Fr. Gregory Jensen’s Journey to Orthodoxy

I came across this comment from Fr. Gregory Jensen in a combox of another blog recently and was impressed with his testimony. I think important lessons can be drawn from it regarding the importance of showing common courtesy and respect to people God brings our way. Fr. Jensen, who maintains Koinonia, has graciously given me permission to post his story here:

My own journey from the Catholic to Orthodox Church took me 10 years. Though I do not regret the decision and believe it is what God would have from me, it caused (and at times continues to cause) me a great deal of heartache. But then, as now, I believe that the fullness of the Gospel was to be found in the Orthodox Church.

My personal struggles and my theological reasons are however not my main points. Rather I want to offer a brief reflection on the two different ways in which I was greeted when I inquired into joining the Orthodox Church. Rather I offer them only to be clear that I approached the Orthodox Church desiring to enter into communion with her.

My first encounter with an Orthodox priest was back in 1982 or 83. I had attended Great Vespers at the OCA Cathedral in Dallas, St Seraphim’s. I was overwhelmed by the beauty and its theological and spiritual depth. Afterwards I went to the hall and found the priest with the intent on “signing up” right then and there.

I found the priest and introduced myself to him. He asked if I was Orthodox and I told him no, I was a RC. Before I could finish my sentence and tell him I wished to become Orthodox, he proceeded to tell me, at great length, why I was wrong.

Then, as now, I did not begrudge the man his differences with the Church of Rome. These were expected. What I did find offensive–and what caused me to leave and not return to considering Orthodoxy for almost 10 years–was the fact that the priest clearly did not know what he was talking about and had no interest in learning. He had his short list of why I was wrong and making sure I know why I was wrong seemed to be his only concern.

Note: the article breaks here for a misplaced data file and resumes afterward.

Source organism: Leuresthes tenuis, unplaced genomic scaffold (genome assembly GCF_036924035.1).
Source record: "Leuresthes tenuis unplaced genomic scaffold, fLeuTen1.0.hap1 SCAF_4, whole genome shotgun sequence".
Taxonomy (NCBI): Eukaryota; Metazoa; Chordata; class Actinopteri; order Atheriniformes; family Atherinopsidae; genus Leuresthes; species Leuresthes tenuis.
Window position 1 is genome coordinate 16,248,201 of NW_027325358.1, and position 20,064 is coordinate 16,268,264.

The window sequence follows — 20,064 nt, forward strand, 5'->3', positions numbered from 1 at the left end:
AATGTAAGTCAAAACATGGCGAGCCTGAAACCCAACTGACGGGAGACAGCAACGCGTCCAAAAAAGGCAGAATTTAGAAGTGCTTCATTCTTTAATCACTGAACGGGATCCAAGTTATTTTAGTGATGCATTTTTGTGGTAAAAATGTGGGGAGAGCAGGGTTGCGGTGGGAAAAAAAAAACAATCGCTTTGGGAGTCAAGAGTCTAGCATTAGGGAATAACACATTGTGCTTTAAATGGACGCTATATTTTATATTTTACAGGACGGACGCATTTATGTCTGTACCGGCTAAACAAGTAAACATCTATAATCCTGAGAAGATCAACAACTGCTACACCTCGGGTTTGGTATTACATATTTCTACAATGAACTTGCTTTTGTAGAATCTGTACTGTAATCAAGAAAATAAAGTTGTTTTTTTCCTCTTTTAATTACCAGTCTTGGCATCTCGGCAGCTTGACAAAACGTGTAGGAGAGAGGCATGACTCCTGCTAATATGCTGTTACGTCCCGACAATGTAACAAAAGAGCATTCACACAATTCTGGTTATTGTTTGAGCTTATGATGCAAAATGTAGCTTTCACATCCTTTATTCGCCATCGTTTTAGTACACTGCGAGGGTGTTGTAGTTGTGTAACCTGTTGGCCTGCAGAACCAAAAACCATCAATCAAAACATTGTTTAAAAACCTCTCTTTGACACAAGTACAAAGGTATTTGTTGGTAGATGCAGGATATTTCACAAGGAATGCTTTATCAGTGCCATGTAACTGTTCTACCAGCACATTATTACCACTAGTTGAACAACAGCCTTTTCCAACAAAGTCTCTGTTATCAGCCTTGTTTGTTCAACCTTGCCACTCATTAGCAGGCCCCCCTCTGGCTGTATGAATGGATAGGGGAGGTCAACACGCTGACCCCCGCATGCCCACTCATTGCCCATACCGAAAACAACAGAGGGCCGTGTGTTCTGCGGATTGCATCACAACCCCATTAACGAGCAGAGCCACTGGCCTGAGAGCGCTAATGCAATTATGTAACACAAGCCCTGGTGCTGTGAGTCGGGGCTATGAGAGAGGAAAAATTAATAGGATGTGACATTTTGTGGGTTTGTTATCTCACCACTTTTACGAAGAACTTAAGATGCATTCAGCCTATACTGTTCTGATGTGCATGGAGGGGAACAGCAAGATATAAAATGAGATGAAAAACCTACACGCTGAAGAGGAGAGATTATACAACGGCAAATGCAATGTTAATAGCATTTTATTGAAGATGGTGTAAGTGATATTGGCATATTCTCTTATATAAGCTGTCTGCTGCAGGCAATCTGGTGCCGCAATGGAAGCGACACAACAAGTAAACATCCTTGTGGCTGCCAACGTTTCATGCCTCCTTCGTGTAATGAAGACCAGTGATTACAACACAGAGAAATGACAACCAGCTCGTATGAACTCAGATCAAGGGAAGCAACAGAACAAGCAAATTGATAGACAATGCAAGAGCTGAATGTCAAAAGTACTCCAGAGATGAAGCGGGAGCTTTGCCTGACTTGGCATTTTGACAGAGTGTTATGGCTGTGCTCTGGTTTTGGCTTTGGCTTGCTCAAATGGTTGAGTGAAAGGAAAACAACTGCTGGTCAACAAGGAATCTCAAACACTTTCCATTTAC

Years later, now in Pittsburgh, I met a Greek Orthodox priest. He spontaneously spoke about the beauty of the Catholic Church and all that we shared as Catholic and Orthodox Christians. He soberly acknowledged our differences but not at the expense of our commonalities. Unlike the priest I met in Dallas, this man was thoughtful and gentle and appreciative of me and of the tradition within which at the time I stood.

To the degree that I can say this without prejudice to divine grace and dogmatic truth, it was this second conversation that caused me to become Orthodox.

I do not doubt, and have known, many Protestant inquirers to the Orthodox Church come wanting a polemic presentation of the Gospel. It is what they know. It is also one of things that Fr Seraphim Rose warned about–the tendency of Protestant converts to bring into the Orthodox Church their spiritual baggage.

Sadly the case that too many converts to the Orthodox Church–the first priest in my story was himself a convert–see in the Church a chance to vindicate, at least in part, the Reformation and their own animus toward the Church of Rome. Pastorally this is simply a reality and one which sober spiritual fathers work to heal in their spiritual children.

In Christ,

+Fr Gregory

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